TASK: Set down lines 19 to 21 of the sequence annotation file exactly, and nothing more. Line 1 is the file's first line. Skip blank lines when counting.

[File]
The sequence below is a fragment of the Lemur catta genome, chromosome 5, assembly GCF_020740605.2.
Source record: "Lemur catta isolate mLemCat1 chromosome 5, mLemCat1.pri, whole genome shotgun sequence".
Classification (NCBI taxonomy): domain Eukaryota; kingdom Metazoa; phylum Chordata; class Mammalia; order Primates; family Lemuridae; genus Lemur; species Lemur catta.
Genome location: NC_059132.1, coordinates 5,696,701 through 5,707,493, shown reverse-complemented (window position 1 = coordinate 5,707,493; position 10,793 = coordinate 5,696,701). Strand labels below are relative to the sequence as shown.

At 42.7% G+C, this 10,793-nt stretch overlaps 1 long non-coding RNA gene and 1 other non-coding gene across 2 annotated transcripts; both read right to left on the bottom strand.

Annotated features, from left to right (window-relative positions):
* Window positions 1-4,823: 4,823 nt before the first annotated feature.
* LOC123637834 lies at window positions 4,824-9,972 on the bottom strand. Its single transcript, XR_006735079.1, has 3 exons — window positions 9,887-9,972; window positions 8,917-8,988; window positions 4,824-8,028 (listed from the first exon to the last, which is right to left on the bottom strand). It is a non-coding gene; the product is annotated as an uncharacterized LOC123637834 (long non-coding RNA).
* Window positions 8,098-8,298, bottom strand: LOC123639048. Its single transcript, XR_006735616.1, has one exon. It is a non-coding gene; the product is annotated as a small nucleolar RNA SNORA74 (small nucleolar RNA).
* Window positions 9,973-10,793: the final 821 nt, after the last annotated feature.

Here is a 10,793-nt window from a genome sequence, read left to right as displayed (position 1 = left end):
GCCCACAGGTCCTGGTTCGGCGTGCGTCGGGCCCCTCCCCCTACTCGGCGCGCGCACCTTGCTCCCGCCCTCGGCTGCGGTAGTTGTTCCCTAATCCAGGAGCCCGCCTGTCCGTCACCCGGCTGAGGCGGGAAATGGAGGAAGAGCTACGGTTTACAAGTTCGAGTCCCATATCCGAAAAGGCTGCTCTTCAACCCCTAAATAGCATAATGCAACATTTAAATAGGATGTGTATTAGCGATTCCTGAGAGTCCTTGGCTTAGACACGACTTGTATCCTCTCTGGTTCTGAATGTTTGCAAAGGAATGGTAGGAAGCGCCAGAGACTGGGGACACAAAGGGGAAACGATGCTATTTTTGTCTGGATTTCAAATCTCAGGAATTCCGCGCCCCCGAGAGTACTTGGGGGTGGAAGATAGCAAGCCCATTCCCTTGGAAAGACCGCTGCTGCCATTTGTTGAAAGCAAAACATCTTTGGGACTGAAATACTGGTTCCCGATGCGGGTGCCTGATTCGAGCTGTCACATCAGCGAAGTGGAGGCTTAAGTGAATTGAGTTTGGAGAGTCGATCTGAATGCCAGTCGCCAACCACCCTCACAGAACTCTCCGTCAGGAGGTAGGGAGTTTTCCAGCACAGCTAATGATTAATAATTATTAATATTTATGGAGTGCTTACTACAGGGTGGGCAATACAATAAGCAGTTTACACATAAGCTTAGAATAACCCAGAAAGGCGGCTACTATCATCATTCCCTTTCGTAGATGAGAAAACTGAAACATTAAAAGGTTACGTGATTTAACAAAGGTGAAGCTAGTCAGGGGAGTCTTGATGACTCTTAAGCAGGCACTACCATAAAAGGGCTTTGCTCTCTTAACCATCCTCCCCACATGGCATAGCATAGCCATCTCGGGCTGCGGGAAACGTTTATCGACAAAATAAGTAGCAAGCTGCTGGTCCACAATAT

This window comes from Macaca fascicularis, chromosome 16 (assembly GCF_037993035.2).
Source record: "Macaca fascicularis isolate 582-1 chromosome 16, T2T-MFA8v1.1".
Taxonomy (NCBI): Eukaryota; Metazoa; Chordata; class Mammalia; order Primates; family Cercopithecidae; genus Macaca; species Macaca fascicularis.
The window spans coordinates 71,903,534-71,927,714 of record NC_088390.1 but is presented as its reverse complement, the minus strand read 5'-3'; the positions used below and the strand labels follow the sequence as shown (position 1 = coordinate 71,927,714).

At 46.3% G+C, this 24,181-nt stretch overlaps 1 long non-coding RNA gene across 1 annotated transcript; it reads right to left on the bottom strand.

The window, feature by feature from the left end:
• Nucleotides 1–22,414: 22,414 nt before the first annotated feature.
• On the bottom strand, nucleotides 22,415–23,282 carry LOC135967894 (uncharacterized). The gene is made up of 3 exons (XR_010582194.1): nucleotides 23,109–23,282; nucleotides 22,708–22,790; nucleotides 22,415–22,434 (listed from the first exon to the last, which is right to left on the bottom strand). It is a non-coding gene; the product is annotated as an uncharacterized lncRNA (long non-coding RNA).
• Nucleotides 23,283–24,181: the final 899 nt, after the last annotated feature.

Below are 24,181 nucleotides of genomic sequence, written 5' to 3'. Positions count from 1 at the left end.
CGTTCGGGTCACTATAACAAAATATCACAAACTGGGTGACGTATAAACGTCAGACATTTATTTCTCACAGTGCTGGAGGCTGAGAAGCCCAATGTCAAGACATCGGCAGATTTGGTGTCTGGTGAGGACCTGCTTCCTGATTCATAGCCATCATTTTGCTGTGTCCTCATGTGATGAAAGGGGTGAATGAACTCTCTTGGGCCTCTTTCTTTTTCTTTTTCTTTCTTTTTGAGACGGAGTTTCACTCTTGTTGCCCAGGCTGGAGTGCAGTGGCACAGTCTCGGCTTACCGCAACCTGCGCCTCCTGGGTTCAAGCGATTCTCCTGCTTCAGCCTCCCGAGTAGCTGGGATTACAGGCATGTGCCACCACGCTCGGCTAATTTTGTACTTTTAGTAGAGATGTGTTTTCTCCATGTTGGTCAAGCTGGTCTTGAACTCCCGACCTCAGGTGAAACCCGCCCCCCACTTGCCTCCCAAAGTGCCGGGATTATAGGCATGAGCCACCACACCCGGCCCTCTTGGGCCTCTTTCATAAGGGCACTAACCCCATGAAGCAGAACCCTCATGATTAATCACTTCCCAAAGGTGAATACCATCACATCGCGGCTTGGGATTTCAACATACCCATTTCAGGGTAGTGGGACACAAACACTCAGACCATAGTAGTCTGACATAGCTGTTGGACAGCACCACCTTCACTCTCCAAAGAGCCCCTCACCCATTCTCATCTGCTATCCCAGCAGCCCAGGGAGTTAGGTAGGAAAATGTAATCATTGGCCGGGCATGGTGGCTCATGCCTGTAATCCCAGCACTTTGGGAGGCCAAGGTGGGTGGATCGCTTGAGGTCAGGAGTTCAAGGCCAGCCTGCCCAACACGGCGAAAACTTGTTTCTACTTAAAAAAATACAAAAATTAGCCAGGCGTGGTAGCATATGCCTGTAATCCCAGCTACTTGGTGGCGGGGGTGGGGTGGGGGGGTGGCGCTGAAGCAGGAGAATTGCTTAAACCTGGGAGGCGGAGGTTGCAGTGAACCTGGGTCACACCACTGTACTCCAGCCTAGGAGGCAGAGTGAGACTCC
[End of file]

• Nucleotides 1–22,414: 22,414 nt before the first annotated feature.
• On the bottom strand, nucleotides 22,415–23,282 carry LOC135967894 (uncharacterized). The gene is made up of 3 exons (XR_010582194.1): nucleotides 23,109–23,282; nucleotides 22,708–22,790; nucleotides 22,415–22,434 (listed from the first exon to the last, which is right to left on the bottom strand). It is a non-coding gene; the product is annotated as an uncharacterized lncRNA (long non-coding RNA).
• Nucleotides 23,283–24,181: the final 899 nt, after the last annotated feature.